Allocation for Bandipur elevated highway in Ker budget

Flood and Sabarimala gets special mentions

An aerial view shows partially submerged houses at a flooded area in the southern state of Kerala. Reuters file photo

The Kerala Budget for 2019-20 financial year presented on Thursday by Minister Thomas Isaac earmarked a package of Rs. 1,000 crore for rebuilding the state that was hit by major floods in August 2018, and Rs. 400 core for various development works at Sabarimala temple.

The Budget designates to bear half of the estimated cost of Rs. 500 crore for the elevated highway at Bandipur and Wayanad sanctuaries on NH 766 connecting Kerala and Karnataka.

The Ministry of Road, Transport and Highways mooted the project as a solution to the night traffic ban along the Bandipur tiger reserve. Though the Kerala government has agreed to the proposal, Karnataka government is wary about it citing threats to elephants and tigers.


Also Read:

EDITORIAL | Barricade Centre’s idea, Save Bandipur
Bandipur night traffic ban key to saving wildlife
Attorney General aims to solve Bandipur row
Bandipur: Of tigers and traffic

 


Various commodities ranging from gold to liquor are set to become costlier owing to imposition of additional taxes, including flood cess for two years that was approved by the GST Council.

Attacking the Sangh Parivar outfits indirectly, Isaac accused that some vested interest groups made the Sabarimala women entry issue a golden opportunity for communal polarisation and thereby destroying the unity among people engendered during the floods. He also alleged that attempts were made to destroy Sabarimala by making a call for not making offerings at the temple, which resulted in a decline in the revenue of the temple. Special financial assistance of Rs. 100 crore to the Travancore Devaswom Board that manages the hill shrine is announced to cope with the loss.

The Minister said that Tirupati model facilities for pilgrims will be made at Sabarimala. The budget earmarked Rs. 200 crore for development of roads at Sabarimala and nearly Rs. 200 crore for setting up basic amenities at Pamba and Nilakkal. Over the years, the Kerala government has spent Rs. 739 crore for development for Sabarimala temple. Basic infrastructure amenities at Sabarimala base camps suffered heavy damage in the floods in 2018.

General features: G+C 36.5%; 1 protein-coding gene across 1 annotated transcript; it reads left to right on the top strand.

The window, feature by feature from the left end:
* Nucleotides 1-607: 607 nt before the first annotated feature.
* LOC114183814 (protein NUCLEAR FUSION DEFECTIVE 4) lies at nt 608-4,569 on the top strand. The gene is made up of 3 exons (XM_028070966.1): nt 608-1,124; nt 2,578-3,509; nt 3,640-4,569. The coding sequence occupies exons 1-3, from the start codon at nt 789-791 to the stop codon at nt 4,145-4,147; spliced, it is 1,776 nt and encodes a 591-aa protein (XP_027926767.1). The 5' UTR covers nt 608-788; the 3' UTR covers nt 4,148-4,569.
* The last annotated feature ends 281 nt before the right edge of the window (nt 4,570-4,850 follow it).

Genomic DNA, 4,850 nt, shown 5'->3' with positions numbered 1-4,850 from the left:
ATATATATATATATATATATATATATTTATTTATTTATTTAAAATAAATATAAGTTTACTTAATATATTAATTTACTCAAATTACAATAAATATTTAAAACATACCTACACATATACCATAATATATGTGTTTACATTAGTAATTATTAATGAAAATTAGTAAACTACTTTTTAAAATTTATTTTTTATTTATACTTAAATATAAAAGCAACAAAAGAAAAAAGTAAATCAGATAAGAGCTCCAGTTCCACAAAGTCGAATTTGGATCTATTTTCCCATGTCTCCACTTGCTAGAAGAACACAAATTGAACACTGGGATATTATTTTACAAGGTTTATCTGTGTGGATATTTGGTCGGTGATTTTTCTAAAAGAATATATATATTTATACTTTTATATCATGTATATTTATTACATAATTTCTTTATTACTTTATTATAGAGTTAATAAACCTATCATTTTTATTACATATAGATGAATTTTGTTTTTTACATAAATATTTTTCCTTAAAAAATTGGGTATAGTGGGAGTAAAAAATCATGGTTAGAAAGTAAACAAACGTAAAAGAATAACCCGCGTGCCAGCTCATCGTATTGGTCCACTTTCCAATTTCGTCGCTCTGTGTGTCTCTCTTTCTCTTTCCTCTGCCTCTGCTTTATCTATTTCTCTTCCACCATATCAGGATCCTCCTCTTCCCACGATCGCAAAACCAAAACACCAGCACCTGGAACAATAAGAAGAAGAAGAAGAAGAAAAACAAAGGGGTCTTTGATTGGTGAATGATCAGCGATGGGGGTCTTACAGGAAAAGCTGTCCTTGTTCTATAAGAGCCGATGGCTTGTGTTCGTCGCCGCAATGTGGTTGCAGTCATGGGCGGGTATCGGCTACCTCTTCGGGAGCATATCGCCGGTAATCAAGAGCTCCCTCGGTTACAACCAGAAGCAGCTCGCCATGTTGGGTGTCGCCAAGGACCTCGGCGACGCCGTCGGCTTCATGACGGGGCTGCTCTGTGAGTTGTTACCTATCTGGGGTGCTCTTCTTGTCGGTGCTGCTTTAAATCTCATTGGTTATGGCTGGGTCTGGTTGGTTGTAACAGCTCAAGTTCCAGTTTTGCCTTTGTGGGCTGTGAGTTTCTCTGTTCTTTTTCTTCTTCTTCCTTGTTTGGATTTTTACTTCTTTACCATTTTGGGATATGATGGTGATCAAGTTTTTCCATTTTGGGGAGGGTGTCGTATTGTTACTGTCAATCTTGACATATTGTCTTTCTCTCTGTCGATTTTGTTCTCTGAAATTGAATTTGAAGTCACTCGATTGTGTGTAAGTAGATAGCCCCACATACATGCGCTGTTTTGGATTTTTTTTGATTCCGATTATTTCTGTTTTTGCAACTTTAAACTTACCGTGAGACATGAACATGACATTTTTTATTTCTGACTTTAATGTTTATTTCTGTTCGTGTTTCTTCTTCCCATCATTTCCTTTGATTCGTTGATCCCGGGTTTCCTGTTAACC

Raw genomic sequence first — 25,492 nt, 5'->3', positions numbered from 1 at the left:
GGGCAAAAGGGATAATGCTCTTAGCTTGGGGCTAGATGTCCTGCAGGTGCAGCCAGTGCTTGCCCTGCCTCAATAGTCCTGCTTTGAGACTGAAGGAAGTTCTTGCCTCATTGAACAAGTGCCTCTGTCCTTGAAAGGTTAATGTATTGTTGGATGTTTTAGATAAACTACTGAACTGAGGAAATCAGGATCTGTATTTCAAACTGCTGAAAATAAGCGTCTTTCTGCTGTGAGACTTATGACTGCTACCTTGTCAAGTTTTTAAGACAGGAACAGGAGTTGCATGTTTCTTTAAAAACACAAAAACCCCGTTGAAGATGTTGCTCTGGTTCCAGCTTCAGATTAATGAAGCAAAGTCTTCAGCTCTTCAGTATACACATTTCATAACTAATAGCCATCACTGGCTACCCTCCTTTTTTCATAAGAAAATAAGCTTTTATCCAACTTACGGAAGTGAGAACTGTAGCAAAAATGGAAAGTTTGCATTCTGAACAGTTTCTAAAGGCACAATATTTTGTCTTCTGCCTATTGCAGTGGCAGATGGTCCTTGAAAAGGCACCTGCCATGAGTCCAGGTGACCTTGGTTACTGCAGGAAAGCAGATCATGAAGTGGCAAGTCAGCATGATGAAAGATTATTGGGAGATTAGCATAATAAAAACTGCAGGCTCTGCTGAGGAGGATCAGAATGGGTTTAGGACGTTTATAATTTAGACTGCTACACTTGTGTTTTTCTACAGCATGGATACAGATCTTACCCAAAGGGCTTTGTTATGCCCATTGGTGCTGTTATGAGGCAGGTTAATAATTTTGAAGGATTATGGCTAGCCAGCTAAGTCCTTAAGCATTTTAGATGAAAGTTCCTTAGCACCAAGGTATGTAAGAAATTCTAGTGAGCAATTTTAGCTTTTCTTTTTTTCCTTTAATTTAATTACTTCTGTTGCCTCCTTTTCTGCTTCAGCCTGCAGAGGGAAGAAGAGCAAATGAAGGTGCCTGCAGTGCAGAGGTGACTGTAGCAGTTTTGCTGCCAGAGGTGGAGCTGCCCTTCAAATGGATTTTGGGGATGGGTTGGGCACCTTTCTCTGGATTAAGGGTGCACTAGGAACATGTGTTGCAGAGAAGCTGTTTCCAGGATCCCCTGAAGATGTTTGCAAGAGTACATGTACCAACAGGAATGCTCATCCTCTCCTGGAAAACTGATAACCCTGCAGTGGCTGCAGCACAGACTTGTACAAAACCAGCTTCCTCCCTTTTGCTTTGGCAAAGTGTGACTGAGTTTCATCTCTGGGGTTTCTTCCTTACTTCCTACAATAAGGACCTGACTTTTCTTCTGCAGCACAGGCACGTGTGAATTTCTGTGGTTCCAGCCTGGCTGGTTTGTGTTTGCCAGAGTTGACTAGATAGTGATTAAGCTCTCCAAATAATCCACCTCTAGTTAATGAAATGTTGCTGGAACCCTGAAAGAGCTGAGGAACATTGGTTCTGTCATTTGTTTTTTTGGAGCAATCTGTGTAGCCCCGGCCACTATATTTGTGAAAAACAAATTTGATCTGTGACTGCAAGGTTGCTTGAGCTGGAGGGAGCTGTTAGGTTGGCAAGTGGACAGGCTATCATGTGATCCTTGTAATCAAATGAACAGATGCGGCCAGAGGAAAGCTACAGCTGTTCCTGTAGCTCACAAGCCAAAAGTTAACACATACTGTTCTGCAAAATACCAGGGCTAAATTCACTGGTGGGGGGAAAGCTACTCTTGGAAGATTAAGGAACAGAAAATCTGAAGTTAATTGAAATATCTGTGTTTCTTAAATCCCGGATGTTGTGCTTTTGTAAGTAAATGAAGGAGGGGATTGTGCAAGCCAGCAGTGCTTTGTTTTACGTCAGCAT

In a bid to raise additional revenue of Rs. 600 crore for rebuilding flood-hit areas, a 0.25% flood cess will be levied on all goods like gold, silver and platinum ornaments. One per cent calamity cess is imposed on all items in the 12%, 18% and 28% GST slabs, which would include a range of products and services like packed foods, mobile phones and air-conditioned restaurants. Luxury tax of six per cent was also imposed on luxury houses that are above 3,000 square feet. The tax of liquor, beer and wine was also increased by two per cent.

Push to electric vehicles and LED bulbs

The Kerala Budget also gave a push to the efforts to increase the number of electric vehicles to ten lakh by 2022 by offering tax rebates to electric vehicles. It proposes to change all buses of the state-owned Road Transport Corporation in Thiruvananthapuram city to electric buses soon. If implemented, Thiruvananthapuram will be the first city in India where the state-owned transport corporation relies completely on e-buses. KSRTC is also planning to shift completely to e-buses in due course considering the profit such buses earned during the recent services at Sabarimala, the minister said.

Isaac also came out with a project to replace all the filament bulbs and CFL bulbs in the household with LED bulbs. The cost of the bulbs needs to be paid by consumers only from the savings in the power bills.

Narendra Modi or Rahul Gandhi? Who will win the battle royale of the Lok Sabha Elections 2019


Get real-time news updates, views and analysis on Lok Sabha Elections 2019 on Deccanherald.com/news/lok-sabha-elections-2019 


Like us on Facebook or follow us on Twitter and Instagram with #DHPoliticalTheatre for live updates on the Indian general elections 2019.

Comments (+)